So academic papers aren’t generating big breakthroughs in interest, but a lot of the leading thinkers tend to be academics.

So how helpful does being an academic seem to be? Well, it’s not strictly necessary. If we look at the inception of MIRI (when it was the Singularity Institute), we see Eliezer, who was writing on online messageboards, and was allergic to academia. Despite often writing in a way that was technical and informed by science, he was not in any academic role, and had no academic prestige. Eliezer is as always a bit of an anomaly, though, as his writing talents have repeatedly proven to be extremely popular, and this may have allowed his writing to cut through in the absence of academic status. If you look somewhere like Edge, TED or Big Think a lot leading public intellectuals and writers are academics. However, it’s hard to discern the causation. It could be that academia is equipping them to better promote their useful thoughts, or it could just be that academia sucks in more than its share of the best thinkers in the first place.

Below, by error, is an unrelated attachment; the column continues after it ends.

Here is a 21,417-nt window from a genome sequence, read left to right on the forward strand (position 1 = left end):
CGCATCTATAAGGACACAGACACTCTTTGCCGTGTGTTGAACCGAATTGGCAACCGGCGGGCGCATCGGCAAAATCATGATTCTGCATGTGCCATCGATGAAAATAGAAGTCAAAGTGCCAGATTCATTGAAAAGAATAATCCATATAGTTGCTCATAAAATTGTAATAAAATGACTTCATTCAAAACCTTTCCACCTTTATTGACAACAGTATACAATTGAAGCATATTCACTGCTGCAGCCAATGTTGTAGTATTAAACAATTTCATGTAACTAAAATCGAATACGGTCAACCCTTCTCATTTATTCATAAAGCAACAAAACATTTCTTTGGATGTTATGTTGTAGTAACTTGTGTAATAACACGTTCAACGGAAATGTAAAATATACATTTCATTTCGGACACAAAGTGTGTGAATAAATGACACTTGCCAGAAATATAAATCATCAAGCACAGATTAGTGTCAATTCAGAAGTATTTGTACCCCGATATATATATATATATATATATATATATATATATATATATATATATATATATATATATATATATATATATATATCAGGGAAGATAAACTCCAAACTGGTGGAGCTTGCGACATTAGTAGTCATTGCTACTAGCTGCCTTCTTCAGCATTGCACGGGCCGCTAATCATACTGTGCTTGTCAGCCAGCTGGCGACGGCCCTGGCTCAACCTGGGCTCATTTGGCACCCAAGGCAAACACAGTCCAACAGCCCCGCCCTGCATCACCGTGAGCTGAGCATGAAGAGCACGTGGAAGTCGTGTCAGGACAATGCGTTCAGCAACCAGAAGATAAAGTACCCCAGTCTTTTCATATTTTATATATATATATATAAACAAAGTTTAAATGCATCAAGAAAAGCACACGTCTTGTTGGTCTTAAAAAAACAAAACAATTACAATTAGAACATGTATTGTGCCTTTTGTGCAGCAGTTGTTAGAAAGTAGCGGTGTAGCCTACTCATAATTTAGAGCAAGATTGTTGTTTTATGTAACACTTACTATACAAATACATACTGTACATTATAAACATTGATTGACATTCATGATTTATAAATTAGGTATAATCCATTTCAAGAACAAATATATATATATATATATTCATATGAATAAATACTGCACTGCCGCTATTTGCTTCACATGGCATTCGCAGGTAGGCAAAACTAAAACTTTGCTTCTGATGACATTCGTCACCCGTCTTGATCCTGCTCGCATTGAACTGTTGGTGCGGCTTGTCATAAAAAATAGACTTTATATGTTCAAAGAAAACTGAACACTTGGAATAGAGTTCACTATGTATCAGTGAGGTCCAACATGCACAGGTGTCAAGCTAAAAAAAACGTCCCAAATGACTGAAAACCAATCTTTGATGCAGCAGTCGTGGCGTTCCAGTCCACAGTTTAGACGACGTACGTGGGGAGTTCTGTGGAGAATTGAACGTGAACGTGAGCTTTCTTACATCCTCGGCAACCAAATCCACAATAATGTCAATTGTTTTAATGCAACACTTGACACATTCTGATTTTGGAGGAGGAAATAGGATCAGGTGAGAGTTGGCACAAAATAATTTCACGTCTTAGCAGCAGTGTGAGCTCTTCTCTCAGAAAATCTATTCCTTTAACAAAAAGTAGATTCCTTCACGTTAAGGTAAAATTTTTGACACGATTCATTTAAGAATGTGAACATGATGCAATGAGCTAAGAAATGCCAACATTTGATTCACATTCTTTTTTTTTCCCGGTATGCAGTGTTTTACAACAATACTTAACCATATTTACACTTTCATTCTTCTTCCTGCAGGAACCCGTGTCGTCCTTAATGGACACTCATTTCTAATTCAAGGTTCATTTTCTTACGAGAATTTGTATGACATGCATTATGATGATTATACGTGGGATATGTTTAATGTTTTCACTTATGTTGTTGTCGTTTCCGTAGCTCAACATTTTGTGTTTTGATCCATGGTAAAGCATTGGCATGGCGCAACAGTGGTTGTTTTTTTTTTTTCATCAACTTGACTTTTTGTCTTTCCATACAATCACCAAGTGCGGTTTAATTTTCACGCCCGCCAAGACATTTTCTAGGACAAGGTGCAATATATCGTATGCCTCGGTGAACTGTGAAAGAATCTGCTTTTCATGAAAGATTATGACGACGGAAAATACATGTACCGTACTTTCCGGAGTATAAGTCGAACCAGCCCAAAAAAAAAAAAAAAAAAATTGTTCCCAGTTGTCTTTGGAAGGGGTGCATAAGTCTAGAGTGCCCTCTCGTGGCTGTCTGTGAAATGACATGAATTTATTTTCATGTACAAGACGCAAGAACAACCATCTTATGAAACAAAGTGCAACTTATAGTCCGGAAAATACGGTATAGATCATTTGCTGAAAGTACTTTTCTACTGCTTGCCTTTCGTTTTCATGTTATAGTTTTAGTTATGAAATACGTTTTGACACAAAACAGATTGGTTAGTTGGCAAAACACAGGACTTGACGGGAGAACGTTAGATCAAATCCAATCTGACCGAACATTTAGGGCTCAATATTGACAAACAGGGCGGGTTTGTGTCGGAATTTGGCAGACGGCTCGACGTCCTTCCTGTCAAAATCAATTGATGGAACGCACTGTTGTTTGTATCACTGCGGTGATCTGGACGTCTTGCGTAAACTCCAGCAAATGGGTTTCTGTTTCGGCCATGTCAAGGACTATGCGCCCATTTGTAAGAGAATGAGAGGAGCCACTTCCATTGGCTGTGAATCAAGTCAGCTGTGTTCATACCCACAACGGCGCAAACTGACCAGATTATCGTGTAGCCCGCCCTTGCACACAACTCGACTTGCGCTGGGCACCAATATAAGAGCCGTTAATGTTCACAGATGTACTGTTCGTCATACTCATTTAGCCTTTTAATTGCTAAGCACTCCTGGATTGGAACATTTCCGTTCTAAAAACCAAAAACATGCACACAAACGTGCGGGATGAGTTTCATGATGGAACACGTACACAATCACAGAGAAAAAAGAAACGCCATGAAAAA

So what reasons do we see for writing academic papers? For a start, they can help one to identify an academic expert, which is possibly useful. MIRI, CSER, FHI and others derive a lot of their reputation (which in turn gives them some political and persuasive strength) in this way, as have Ord and Bostrom, and this might be good for anyone who wants to be a public intellectual. Another reason to write academic papers would be to be able to point to the existence of an academic field. This seems to be what MIRI wants to be able to do—to point technical and conscientious AI researchers to such a body of work. These kinds of investments will not pay off for some time, and may prove hard to evaluate. For the rest of us, why write papers? Well, it could be strategically useful for those who wish to secure an otherwise undemanding professorial position. They might help us secure a research-based job. But otherwise, and especially from an altruistic point of view, they don’t seem to do much. So Alyssa and Diego’s reservations about the value of papers seem pretty compelling to me.